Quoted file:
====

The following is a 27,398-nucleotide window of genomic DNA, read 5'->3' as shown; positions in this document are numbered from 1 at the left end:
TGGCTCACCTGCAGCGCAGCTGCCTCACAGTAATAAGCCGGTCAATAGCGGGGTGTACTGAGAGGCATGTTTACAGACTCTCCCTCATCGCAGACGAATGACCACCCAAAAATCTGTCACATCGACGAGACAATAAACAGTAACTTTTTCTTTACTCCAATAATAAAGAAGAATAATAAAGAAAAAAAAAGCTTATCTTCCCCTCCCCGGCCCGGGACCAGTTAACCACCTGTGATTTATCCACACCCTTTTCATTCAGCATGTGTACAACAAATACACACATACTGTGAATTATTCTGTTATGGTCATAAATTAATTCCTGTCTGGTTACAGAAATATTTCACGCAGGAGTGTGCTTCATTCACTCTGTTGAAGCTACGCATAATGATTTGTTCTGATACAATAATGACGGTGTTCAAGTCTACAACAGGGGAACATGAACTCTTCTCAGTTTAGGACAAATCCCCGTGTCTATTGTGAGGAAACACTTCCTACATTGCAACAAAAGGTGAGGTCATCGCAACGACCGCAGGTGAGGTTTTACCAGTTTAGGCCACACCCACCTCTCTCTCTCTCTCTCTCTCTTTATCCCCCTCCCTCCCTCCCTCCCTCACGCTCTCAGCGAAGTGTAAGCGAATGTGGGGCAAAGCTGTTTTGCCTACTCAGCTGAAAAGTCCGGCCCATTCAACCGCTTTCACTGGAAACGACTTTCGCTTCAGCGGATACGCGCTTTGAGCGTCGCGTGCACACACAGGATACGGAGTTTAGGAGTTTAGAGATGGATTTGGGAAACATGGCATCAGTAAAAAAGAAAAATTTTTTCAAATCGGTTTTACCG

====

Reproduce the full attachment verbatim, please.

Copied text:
The following is a 27,398-nucleotide window of genomic DNA, read 5'->3' as shown; positions in this document are numbered from 1 at the left end:
TGGCTCACCTGCAGCGCAGCTGCCTCACAGTAATAAGCCGGTCAATAGCGGGGTGTACTGAGAGGCATGTTTACAGACTCTCCCTCATCGCAGACGAATGACCACCCAAAAATCTGTCACATCGACGAGACAATAAACAGTAACTTTTTCTTTACTCCAATAATAAAGAAGAATAATAAAGAAAAAAAAAGCTTATCTTCCCCTCCCCGGCCCGGGACCAGTTAACCACCTGTGATTTATCCACACCCTTTTCATTCAGCATGTGTACAACAAATACACACATACTGTGAATTATTCTGTTATGGTCATAAATTAATTCCTGTCTGGTTACAGAAATATTTCACGCAGGAGTGTGCTTCATTCACTCTGTTGAAGCTACGCATAATGATTTGTTCTGATACAATAATGACGGTGTTCAAGTCTACAACAGGGGAACATGAACTCTTCTCAGTTTAGGACAAATCCCCGTGTCTATTGTGAGGAAACACTTCCTACATTGCAACAAAAGGTGAGGTCATCGCAACGACCGCAGGTGAGGTTTTACCAGTTTAGGCCACACCCACCTCTCTCTCTCTCTCTCTCTCTTTATCCCCCTCCCTCCCTCCCTCCCTCACGCTCTCAGCGAAGTGTAAGCGAATGTGGGGCAAAGCTGTTTTGCCTACTCAGCTGAAAAGTCCGGCCCATTCAACCGCTTTCACTGGAAACGACTTTCGCTTCAGCGGATACGCGCTTTGAGCGTCGCGTGCACACACAGGATACGGAGTTTAGGAGTTTAGAGATGGATTTGGGAAACATGGCATCAGTAAAAAAGAAAAATTTTTTCAAATCGGTTTTACCG